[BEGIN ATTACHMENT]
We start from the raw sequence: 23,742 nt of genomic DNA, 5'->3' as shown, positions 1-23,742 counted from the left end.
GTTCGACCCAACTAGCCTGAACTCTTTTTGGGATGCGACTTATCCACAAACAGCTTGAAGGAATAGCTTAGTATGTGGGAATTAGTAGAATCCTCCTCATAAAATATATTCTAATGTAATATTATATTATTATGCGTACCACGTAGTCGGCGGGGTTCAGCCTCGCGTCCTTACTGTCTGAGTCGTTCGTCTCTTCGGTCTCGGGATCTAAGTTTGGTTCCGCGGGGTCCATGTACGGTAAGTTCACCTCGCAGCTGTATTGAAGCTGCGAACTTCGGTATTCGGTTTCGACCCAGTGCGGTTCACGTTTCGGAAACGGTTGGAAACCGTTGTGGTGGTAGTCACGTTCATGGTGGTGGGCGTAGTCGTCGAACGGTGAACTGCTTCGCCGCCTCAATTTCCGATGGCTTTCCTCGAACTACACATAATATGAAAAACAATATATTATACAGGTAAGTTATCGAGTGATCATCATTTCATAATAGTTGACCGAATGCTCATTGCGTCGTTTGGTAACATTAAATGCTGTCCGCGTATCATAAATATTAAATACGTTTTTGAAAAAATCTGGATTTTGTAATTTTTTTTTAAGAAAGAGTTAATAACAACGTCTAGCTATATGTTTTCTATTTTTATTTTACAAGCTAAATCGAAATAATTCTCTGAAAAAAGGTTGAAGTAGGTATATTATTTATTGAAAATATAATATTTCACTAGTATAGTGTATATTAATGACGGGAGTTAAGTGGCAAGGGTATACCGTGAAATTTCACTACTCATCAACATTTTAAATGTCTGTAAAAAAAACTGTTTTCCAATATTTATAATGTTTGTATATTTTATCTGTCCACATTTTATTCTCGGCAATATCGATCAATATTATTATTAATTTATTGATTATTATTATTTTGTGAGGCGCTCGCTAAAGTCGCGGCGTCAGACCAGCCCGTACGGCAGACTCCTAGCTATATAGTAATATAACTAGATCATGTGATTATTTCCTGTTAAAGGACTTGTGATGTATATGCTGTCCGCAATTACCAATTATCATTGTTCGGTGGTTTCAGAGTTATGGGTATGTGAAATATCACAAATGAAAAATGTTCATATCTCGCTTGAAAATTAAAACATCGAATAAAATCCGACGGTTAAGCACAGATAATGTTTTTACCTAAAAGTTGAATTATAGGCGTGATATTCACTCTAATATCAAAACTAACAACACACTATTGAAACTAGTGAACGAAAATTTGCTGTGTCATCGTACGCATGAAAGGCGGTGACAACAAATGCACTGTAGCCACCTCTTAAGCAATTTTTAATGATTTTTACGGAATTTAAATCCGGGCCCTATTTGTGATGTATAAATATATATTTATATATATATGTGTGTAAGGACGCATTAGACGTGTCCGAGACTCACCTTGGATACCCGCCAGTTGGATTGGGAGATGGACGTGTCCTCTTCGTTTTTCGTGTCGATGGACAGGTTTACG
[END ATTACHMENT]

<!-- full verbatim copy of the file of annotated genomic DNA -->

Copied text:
We start from the raw sequence: 23,742 nt of genomic DNA, 5'->3' as shown, positions 1-23,742 counted from the left end.
GTTCGACCCAACTAGCCTGAACTCTTTTTGGGATGCGACTTATCCACAAACAGCTTGAAGGAATAGCTTAGTATGTGGGAATTAGTAGAATCCTCCTCATAAAATATATTCTAATGTAATATTATATTATTATGCGTACCACGTAGTCGGCGGGGTTCAGCCTCGCGTCCTTACTGTCTGAGTCGTTCGTCTCTTCGGTCTCGGGATCTAAGTTTGGTTCCGCGGGGTCCATGTACGGTAAGTTCACCTCGCAGCTGTATTGAAGCTGCGAACTTCGGTATTCGGTTTCGACCCAGTGCGGTTCACGTTTCGGAAACGGTTGGAAACCGTTGTGGTGGTAGTCACGTTCATGGTGGTGGGCGTAGTCGTCGAACGGTGAACTGCTTCGCCGCCTCAATTTCCGATGGCTTTCCTCGAACTACACATAATATGAAAAACAATATATTATACAGGTAAGTTATCGAGTGATCATCATTTCATAATAGTTGACCGAATGCTCATTGCGTCGTTTGGTAACATTAAATGCTGTCCGCGTATCATAAATATTAAATACGTTTTTGAAAAAATCTGGATTTTGTAATTTTTTTTTAAGAAAGAGTTAATAACAACGTCTAGCTATATGTTTTCTATTTTTATTTTACAAGCTAAATCGAAATAATTCTCTGAAAAAAGGTTGAAGTAGGTATATTATTTATTGAAAATATAATATTTCACTAGTATAGTGTATATTAATGACGGGAGTTAAGTGGCAAGGGTATACCGTGAAATTTCACTACTCATCAACATTTTAAATGTCTGTAAAAAAAACTGTTTTCCAATATTTATAATGTTTGTATATTTTATCTGTCCACATTTTATTCTCGGCAATATCGATCAATATTATTATTAATTTATTGATTATTATTATTTTGTGAGGCGCTCGCTAAAGTCGCGGCGTCAGACCAGCCCGTACGGCAGACTCCTAGCTATATAGTAATATAACTAGATCATGTGATTATTTCCTGTTAAAGGACTTGTGATGTATATGCTGTCCGCAATTACCAATTATCATTGTTCGGTGGTTTCAGAGTTATGGGTATGTGAAATATCACAAATGAAAAATGTTCATATCTCGCTTGAAAATTAAAACATCGAATAAAATCCGACGGTTAAGCACAGATAATGTTTTTACCTAAAAGTTGAATTATAGGCGTGATATTCACTCTAATATCAAAACTAACAACACACTATTGAAACTAGTGAACGAAAATTTGCTGTGTCATCGTACGCATGAAAGGCGGTGACAACAAATGCACTGTAGCCACCTCTTAAGCAATTTTTAATGATTTTTACGGAATTTAAATCCGGGCCCTATTTGTGATGTATAAATATATATTTATATATATATGTGTGTAAGGACGCATTAGACGTGTCCGAGACTCACCTTGGATACCCGCCAGTTGGATTGGGAGATGGACGTGTCCTCTTCGTTTTTCGTGTCGATGGACAGGTTTACG